She describes how she enjoyed the company of adults in preference to her same age playmates. ‘Play among other children I despis’d, and when I was forc’d to entertaine such as came to visitt me, I tir’d them with more grave instructions than their mothers, and pluckt all their babies [dolls] to pieces.’
John was lodging at the home of his music teacher Mr Coleman when he met fellow student Barbara Apsley, Lucy’s younger sister. Barbara talked at length about her sister Lucy and showed John some of her poetry.
While John Hutchinson was leafing through Lucy’s Latin books, Lucy and her mother were visiting relatives in Wiltshire where a marriage settlement was under discussion.
Fortunately for the smitten young law student the negotiations had come to nothing and the young couple met for the first time at a party at Syon House, the home of the Duke of Northumberland.
John’s affections were reciprocated and Lucy, who paid little heed to fashion and outward appearances, allowed herself a little leeway when it came to describing her suitor.
‘She was surpriz’d with some unusuall liking in her soule when she saw this gentleman, who had haire, eies, shape, and countenance enough to begett love in any one at the first, and these sett off with a gracefull and generous mine [mien] which promis’d an extraordinary person.’
But mischief makers tried to drive them apart. John’s friends advised him to be cautious while ‘the weomen, with wittie spite, represented all her faults to him, which chiefely terminated in the negligence of her dresse and habitt and all womanish ornaments, giving herselfe wholly up to studie and writing,’ Lucy recorded. But of course this is exactly what John loved about her.
With the critics silenced and the wedding date set, disaster struck. On the very day the couple were to exchange their vows Lucy fell ill with small pox. For several days her life hung in the balance. According to Lucy’s account the disease made her ‘the most deformed person that could be seene for a greate while after she recover’d. Yett he was nothing troubled at it, but married her assoone as she was able to quitt the chamber, when the priest and all that saw her were affrighted to looke on her.’
The couple were eventually married on Tuesday July 3, 1638 at St Andrew’s Church, Holborn and began married life with Lucy’s mother at Bartlett’s Court. Lucy fell pregnant but miscarried twins and nearly died herself. Quickly pregnant again, her health gave cause for concern and her worried mother and husband moved her out of London to a property called Blew House in Enfield Chace where Lucy gave birth to twin sons, Thomas and Edward.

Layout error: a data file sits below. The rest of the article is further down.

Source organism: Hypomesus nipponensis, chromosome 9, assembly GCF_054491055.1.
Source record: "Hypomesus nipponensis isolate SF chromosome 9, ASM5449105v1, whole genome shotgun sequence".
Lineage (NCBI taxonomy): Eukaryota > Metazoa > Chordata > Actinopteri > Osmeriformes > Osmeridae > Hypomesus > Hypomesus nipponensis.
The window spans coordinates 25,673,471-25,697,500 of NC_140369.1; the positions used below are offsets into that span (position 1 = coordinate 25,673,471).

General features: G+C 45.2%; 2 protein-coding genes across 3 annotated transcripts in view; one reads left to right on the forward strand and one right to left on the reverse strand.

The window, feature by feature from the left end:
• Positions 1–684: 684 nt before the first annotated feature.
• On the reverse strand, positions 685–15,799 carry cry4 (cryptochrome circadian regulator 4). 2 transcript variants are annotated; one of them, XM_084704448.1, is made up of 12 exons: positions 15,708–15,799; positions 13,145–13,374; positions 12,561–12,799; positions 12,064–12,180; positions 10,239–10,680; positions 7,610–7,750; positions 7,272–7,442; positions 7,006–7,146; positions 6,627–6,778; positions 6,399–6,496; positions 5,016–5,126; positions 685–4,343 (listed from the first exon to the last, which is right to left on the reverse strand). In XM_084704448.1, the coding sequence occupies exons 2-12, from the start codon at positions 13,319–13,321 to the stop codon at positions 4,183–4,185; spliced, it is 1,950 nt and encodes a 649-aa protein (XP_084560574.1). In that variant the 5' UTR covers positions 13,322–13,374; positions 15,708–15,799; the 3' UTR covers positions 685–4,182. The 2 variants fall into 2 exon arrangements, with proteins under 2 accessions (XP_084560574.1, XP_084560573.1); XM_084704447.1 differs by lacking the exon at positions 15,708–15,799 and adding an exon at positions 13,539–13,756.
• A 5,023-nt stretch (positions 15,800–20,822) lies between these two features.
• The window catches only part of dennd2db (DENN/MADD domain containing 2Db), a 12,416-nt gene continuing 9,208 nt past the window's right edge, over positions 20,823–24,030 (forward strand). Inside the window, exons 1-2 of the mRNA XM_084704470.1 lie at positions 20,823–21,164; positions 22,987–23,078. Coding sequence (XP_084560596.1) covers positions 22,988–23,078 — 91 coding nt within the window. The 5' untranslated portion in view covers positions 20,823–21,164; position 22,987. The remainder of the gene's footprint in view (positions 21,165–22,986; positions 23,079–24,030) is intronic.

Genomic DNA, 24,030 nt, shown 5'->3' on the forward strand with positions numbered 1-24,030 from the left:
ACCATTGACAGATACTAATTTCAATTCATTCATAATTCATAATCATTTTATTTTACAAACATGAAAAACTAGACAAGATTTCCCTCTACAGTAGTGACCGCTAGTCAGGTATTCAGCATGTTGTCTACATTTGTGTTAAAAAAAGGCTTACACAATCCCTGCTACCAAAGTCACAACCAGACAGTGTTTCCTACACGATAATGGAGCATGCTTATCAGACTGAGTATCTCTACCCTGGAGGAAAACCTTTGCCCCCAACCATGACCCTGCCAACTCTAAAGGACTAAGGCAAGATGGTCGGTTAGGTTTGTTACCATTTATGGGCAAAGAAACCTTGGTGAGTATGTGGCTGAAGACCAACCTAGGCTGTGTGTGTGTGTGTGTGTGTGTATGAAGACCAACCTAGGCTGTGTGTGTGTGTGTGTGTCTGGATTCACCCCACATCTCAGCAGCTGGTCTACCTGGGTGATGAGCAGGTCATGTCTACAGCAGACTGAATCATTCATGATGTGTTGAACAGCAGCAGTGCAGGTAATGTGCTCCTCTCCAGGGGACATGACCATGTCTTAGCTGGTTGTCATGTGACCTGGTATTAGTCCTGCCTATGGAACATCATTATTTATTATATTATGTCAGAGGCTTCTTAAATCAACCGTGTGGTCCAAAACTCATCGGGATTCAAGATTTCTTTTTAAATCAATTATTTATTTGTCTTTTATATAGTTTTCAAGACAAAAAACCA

The couple’s continuing love affair would be played out against the backdrop of civil war in which Lucy’s Parliamentarian husband played a prominent part. John was Governor of Nottingham Castle 1643-47 and in 1649 was one of the judges at the trial of Charles I. His signature appears on the King’s death warrant.
In 1663 John was arrested on suspicion of being involved in the Northern Plot and was imprisoned in the Tower. The following year he was transferred to Sandown Castle in Kent where he died four months later.
Lucy’s account of her husband’s life has been criticised for her exaggerations of his virtues. She would continue to protest his courage and his innocence. The inscription she had carved on his memorial at St Margaret’s Church, Owthorpe reads:
‘He died at Sandowne Castle in Kent, after 11 months harsh and strict imprisonment, – without crime or accusation, – upon the 11th day of Sept 1664, in the 49th yeare of his age, full of joy, in assured hope of a glorious resurrection.’
It is believed that Lucy began her account of her husband’s life for her children soon after his death.
Their love affair transcended death as Lucy wrote:
‘Soe, as his shaddow, she waited on him every where, till he was taken into that region of light which admitts of none, and then she vanisht into nothing.’
By Love Divided, the next book in Elizabeth St John’s Lydiard Chronicles, is available to pre-order now. And to whet your appetite you might like to read Elizabeth’s companion novelette Counterpoint: Theo, Earl of Suffolk: The Lydiard Chronicles 1603-1630.